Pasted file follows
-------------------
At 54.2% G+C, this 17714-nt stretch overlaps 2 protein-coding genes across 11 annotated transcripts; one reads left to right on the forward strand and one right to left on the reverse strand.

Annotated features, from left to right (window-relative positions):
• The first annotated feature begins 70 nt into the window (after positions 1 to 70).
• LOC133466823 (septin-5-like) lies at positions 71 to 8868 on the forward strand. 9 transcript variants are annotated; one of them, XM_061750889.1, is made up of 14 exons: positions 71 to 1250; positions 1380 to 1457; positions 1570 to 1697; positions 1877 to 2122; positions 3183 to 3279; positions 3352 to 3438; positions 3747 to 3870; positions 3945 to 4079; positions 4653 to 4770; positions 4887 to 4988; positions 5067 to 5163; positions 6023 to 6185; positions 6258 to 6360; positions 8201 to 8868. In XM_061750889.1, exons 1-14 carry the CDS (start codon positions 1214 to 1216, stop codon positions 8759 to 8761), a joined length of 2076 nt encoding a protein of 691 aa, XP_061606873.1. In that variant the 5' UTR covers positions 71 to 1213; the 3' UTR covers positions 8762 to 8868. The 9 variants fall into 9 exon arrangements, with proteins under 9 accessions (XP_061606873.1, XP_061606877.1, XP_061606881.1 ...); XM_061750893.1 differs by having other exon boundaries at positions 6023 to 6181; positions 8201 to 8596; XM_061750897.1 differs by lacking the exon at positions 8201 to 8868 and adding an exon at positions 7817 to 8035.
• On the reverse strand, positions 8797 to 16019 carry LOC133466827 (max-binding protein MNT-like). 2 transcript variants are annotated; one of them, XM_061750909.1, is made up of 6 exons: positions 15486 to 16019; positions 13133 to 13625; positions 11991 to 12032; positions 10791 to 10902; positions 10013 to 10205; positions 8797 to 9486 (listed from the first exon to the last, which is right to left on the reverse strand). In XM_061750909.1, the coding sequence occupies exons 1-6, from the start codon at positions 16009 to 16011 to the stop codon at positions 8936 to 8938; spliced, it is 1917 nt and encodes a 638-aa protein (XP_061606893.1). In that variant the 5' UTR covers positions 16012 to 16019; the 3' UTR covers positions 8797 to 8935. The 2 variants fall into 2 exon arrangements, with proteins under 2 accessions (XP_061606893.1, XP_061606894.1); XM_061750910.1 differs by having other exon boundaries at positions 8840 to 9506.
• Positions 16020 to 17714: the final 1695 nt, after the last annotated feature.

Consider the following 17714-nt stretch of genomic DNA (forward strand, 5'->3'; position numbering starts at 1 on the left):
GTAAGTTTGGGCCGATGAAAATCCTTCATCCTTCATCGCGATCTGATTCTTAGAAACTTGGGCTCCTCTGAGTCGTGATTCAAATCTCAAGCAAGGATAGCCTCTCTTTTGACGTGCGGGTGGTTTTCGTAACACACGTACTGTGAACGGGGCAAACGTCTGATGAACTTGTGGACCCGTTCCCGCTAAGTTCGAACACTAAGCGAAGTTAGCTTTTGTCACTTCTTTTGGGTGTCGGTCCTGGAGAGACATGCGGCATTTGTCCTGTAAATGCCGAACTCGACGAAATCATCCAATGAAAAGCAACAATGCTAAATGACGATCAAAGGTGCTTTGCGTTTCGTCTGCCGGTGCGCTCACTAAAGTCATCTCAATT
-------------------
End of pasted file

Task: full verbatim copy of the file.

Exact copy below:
At 54.2% G+C, this 17714-nt stretch overlaps 2 protein-coding genes across 11 annotated transcripts; one reads left to right on the forward strand and one right to left on the reverse strand.

Annotated features, from left to right (window-relative positions):
• The first annotated feature begins 70 nt into the window (after positions 1 to 70).
• LOC133466823 (septin-5-like) lies at positions 71 to 8868 on the forward strand. 9 transcript variants are annotated; one of them, XM_061750889.1, is made up of 14 exons: positions 71 to 1250; positions 1380 to 1457; positions 1570 to 1697; positions 1877 to 2122; positions 3183 to 3279; positions 3352 to 3438; positions 3747 to 3870; positions 3945 to 4079; positions 4653 to 4770; positions 4887 to 4988; positions 5067 to 5163; positions 6023 to 6185; positions 6258 to 6360; positions 8201 to 8868. In XM_061750889.1, exons 1-14 carry the CDS (start codon positions 1214 to 1216, stop codon positions 8759 to 8761), a joined length of 2076 nt encoding a protein of 691 aa, XP_061606873.1. In that variant the 5' UTR covers positions 71 to 1213; the 3' UTR covers positions 8762 to 8868. The 9 variants fall into 9 exon arrangements, with proteins under 9 accessions (XP_061606873.1, XP_061606877.1, XP_061606881.1 ...); XM_061750893.1 differs by having other exon boundaries at positions 6023 to 6181; positions 8201 to 8596; XM_061750897.1 differs by lacking the exon at positions 8201 to 8868 and adding an exon at positions 7817 to 8035.
• On the reverse strand, positions 8797 to 16019 carry LOC133466827 (max-binding protein MNT-like). 2 transcript variants are annotated; one of them, XM_061750909.1, is made up of 6 exons: positions 15486 to 16019; positions 13133 to 13625; positions 11991 to 12032; positions 10791 to 10902; positions 10013 to 10205; positions 8797 to 9486 (listed from the first exon to the last, which is right to left on the reverse strand). In XM_061750909.1, the coding sequence occupies exons 1-6, from the start codon at positions 16009 to 16011 to the stop codon at positions 8936 to 8938; spliced, it is 1917 nt and encodes a 638-aa protein (XP_061606893.1). In that variant the 5' UTR covers positions 16012 to 16019; the 3' UTR covers positions 8797 to 8935. The 2 variants fall into 2 exon arrangements, with proteins under 2 accessions (XP_061606893.1, XP_061606894.1); XM_061750910.1 differs by having other exon boundaries at positions 8840 to 9506.
• Positions 16020 to 17714: the final 1695 nt, after the last annotated feature.

Consider the following 17714-nt stretch of genomic DNA (forward strand, 5'->3'; position numbering starts at 1 on the left):
GTAAGTTTGGGCCGATGAAAATCCTTCATCCTTCATCGCGATCTGATTCTTAGAAACTTGGGCTCCTCTGAGTCGTGATTCAAATCTCAAGCAAGGATAGCCTCTCTTTTGACGTGCGGGTGGTTTTCGTAACACACGTACTGTGAACGGGGCAAACGTCTGATGAACTTGTGGACCCGTTCCCGCTAAGTTCGAACACTAAGCGAAGTTAGCTTTTGTCACTTCTTTTGGGTGTCGGTCCTGGAGAGACATGCGGCATTTGTCCTGTAAATGCCGAACTCGACGAAATCATCCAATGAAAAGCAACAATGCTAAATGACGATCAAAGGTGCTTTGCGTTTCGTCTGCCGGTGCGCTCACTAAAGTCATCTCAATT